On the western coast of Greenland, 150 miles north of the Arctic Circle, the Sermeq Kujalleq glacier—the most productive in the northern hemisphere—disgorges more than 38 billion tons of ice annually into an ice fjord. The large icebergs that calve off the glacier and float down this ice fjord—improbably called Disko Bay—toward the open sea create one of the great spectacles of the Arctic. The Icefjord Center provides a view of that spectacle. It is a short walk along a pathway from the outskirts of Ilulisat, an old whaling settlement of some 5,000 inhabitants, the third-largest town in Greenland.
The walk is along a track through low grassland that is covered in snow much of the year. The structure overlooks a small inland lake and stands where the track breaks into three paths, all of which lead into a UNESCO World Heritage site that includes the fjord and the glacier.
Icebergs—broken off from the largest glacier in the northern hemisphere—are best viewed from the center’s roof deck (above and top). Photo © Adam Mørk, click to enlarge.
Just outside the UNESCO protected zone, the long, low, curving Icefjord Center is also a piece of landscape, providing intrepid visitors with a roof terrace for their first glimpse of the icebergs, which are sometimes more than half a mile high and occasionally set off great waves crashing across the bay. According to Dorte Mandrup, the Copenhagen-based architect of the Center, “You couldn’t see the icefjord from the site we had [a former heliport]. By making a boomerang shape, and placing it on the edge of the site, cantilevering it out toward the lake, we can give visitors the chance to see the icefjord and also learn about its importance.” The 161,000-square-foot building rests on a raised steel frame to enable it to lean out over the slope and to leave as small a footprint as possible. The bedrock in which the structure is anchored is the oldest in the world, and the architects wanted to remove very little.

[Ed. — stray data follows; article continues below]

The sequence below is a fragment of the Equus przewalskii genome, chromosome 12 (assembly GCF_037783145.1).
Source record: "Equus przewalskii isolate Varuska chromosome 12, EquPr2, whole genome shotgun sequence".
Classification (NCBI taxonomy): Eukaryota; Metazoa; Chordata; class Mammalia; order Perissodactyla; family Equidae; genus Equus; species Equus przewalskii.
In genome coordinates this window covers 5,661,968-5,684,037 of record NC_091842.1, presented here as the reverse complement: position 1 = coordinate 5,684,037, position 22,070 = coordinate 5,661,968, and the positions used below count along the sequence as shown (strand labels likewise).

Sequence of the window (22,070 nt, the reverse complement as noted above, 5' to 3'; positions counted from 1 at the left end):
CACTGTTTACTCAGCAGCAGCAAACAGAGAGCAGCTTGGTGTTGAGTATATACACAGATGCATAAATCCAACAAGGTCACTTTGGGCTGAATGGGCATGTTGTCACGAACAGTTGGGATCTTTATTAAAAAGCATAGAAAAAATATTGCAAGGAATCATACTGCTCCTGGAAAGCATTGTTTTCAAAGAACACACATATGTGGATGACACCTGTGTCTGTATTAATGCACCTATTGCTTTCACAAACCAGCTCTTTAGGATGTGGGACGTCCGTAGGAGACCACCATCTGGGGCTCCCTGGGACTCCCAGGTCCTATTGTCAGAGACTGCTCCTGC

Any structure in Greenland must be built with imported materials. Using a series of 52 unique steel frames, the center is 400 feet down the middle of the curve. Its section slowly changes as visitors walk through it; it is triangular at the north entrance and becomes rectangular before returning to triangular at the south end. The building is 21½ feet from floor to ceiling on average, although it is slightly taller at either end.
The steel frames, wood, and prefabricated facade system (1,2,3) were imported, like all building materials in Greenland. Photos © Adam Mørk.
The architect has placed these frames in the boomerang plan and arranged them to create a gracefully curving roof. Although most of the wood used in the building is robust akoya, the roof terrace decking is oak, with cellular glass insulation. The facade system is prefabricated, made from aluminum with mounted wood profiles and triple-glazed floor-to-ceiling windows.
When visitors walk into the building, they pass through this series of frames and encounter three wood-framed and clad freestanding structures resting on the deck: first is the ticket office, then a café and cinema—with an exhibition gallery standing in the open plan—and finally an office.
An exhibition about ice is in an open-plan gallery. Photo © Adam Mørk
Wisely, the Icefjord Center does not seek to compete with the drama of the birth of an iceberg. Nor does it just meet the basic necessities of a visitors center. Mandrup has managed to create a building that not only celebrates the journey to see these wonders but helps explain, in a time of global warming, man’s evolving relationship with the ecology of ice.
Click drawing to enlarge